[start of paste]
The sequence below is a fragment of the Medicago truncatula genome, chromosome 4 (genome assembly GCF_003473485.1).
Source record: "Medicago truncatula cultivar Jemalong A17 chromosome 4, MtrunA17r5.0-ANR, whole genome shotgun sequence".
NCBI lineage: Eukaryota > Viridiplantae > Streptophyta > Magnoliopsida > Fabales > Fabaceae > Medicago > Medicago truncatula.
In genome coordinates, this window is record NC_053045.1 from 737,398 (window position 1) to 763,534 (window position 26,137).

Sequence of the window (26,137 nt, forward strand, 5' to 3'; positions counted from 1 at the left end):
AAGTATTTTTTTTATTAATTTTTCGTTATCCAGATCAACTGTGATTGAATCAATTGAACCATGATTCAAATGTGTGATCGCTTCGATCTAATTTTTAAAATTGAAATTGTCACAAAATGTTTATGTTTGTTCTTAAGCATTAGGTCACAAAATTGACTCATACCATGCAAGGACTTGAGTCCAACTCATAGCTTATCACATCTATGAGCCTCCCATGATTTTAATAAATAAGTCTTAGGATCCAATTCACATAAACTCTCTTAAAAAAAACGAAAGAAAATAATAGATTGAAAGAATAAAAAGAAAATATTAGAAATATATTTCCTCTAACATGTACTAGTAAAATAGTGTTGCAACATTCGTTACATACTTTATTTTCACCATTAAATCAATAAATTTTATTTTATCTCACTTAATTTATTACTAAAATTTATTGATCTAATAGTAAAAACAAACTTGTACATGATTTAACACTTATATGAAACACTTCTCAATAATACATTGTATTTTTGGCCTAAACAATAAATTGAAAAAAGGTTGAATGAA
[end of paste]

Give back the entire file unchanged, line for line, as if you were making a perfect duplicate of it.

The sequence below is a fragment of the Medicago truncatula genome, chromosome 4 (genome assembly GCF_003473485.1).
Source record: "Medicago truncatula cultivar Jemalong A17 chromosome 4, MtrunA17r5.0-ANR, whole genome shotgun sequence".
NCBI lineage: Eukaryota > Viridiplantae > Streptophyta > Magnoliopsida > Fabales > Fabaceae > Medicago > Medicago truncatula.
In genome coordinates, this window is record NC_053045.1 from 737,398 (window position 1) to 763,534 (window position 26,137).

Sequence of the window (26,137 nt, forward strand, 5' to 3'; positions counted from 1 at the left end):
AAGTATTTTTTTTATTAATTTTTCGTTATCCAGATCAACTGTGATTGAATCAATTGAACCATGATTCAAATGTGTGATCGCTTCGATCTAATTTTTAAAATTGAAATTGTCACAAAATGTTTATGTTTGTTCTTAAGCATTAGGTCACAAAATTGACTCATACCATGCAAGGACTTGAGTCCAACTCATAGCTTATCACATCTATGAGCCTCCCATGATTTTAATAAATAAGTCTTAGGATCCAATTCACATAAACTCTCTTAAAAAAAACGAAAGAAAATAATAGATTGAAAGAATAAAAAGAAAATATTAGAAATATATTTCCTCTAACATGTACTAGTAAAATAGTGTTGCAACATTCGTTACATACTTTATTTTCACCATTAAATCAATAAATTTTATTTTATCTCACTTAATTTATTACTAAAATTTATTGATCTAATAGTAAAAACAAACTTGTACATGATTTAACACTTATATGAAACACTTCTCAATAATACATTGTATTTTTGGCCTAAACAATAAATTGAAAAAAGGTTGAATGAA